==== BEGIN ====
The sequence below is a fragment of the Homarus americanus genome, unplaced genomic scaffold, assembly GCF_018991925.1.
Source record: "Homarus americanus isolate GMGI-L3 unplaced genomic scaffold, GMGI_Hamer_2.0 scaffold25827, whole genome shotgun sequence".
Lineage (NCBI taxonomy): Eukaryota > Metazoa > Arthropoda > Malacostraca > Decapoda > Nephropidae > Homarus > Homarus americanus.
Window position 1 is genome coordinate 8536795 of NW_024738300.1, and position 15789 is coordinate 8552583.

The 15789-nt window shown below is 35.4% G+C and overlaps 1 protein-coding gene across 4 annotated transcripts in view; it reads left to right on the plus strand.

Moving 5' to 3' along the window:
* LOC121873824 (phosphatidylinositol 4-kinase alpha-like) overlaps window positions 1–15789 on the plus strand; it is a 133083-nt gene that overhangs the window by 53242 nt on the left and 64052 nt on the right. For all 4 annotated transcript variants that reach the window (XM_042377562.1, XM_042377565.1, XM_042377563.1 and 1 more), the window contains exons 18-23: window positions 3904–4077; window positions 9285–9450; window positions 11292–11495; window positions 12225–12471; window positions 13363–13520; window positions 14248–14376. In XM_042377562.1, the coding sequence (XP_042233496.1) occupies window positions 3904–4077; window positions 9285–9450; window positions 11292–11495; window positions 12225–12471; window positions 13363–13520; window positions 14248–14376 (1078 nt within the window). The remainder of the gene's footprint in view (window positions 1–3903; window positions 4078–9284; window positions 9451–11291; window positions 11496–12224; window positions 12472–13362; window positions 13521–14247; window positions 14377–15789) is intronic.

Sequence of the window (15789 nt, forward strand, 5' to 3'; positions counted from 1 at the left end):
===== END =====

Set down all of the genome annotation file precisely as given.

The sequence below is a fragment of the Homarus americanus genome, unplaced genomic scaffold, assembly GCF_018991925.1.
Source record: "Homarus americanus isolate GMGI-L3 unplaced genomic scaffold, GMGI_Hamer_2.0 scaffold25827, whole genome shotgun sequence".
Lineage (NCBI taxonomy): Eukaryota > Metazoa > Arthropoda > Malacostraca > Decapoda > Nephropidae > Homarus > Homarus americanus.
Window position 1 is genome coordinate 8536795 of NW_024738300.1, and position 15789 is coordinate 8552583.

The 15789-nt window shown below is 35.4% G+C and overlaps 1 protein-coding gene across 4 annotated transcripts in view; it reads left to right on the plus strand.

Moving 5' to 3' along the window:
* LOC121873824 (phosphatidylinositol 4-kinase alpha-like) overlaps window positions 1–15789 on the plus strand; it is a 133083-nt gene that overhangs the window by 53242 nt on the left and 64052 nt on the right. For all 4 annotated transcript variants that reach the window (XM_042377562.1, XM_042377565.1, XM_042377563.1 and 1 more), the window contains exons 18-23: window positions 3904–4077; window positions 9285–9450; window positions 11292–11495; window positions 12225–12471; window positions 13363–13520; window positions 14248–14376. In XM_042377562.1, the coding sequence (XP_042233496.1) occupies window positions 3904–4077; window positions 9285–9450; window positions 11292–11495; window positions 12225–12471; window positions 13363–13520; window positions 14248–14376 (1078 nt within the window). The remainder of the gene's footprint in view (window positions 1–3903; window positions 4078–9284; window positions 9451–11291; window positions 11496–12224; window positions 12472–13362; window positions 13521–14247; window positions 14377–15789) is intronic.

Sequence of the window (15789 nt, forward strand, 5' to 3'; positions counted from 1 at the left end):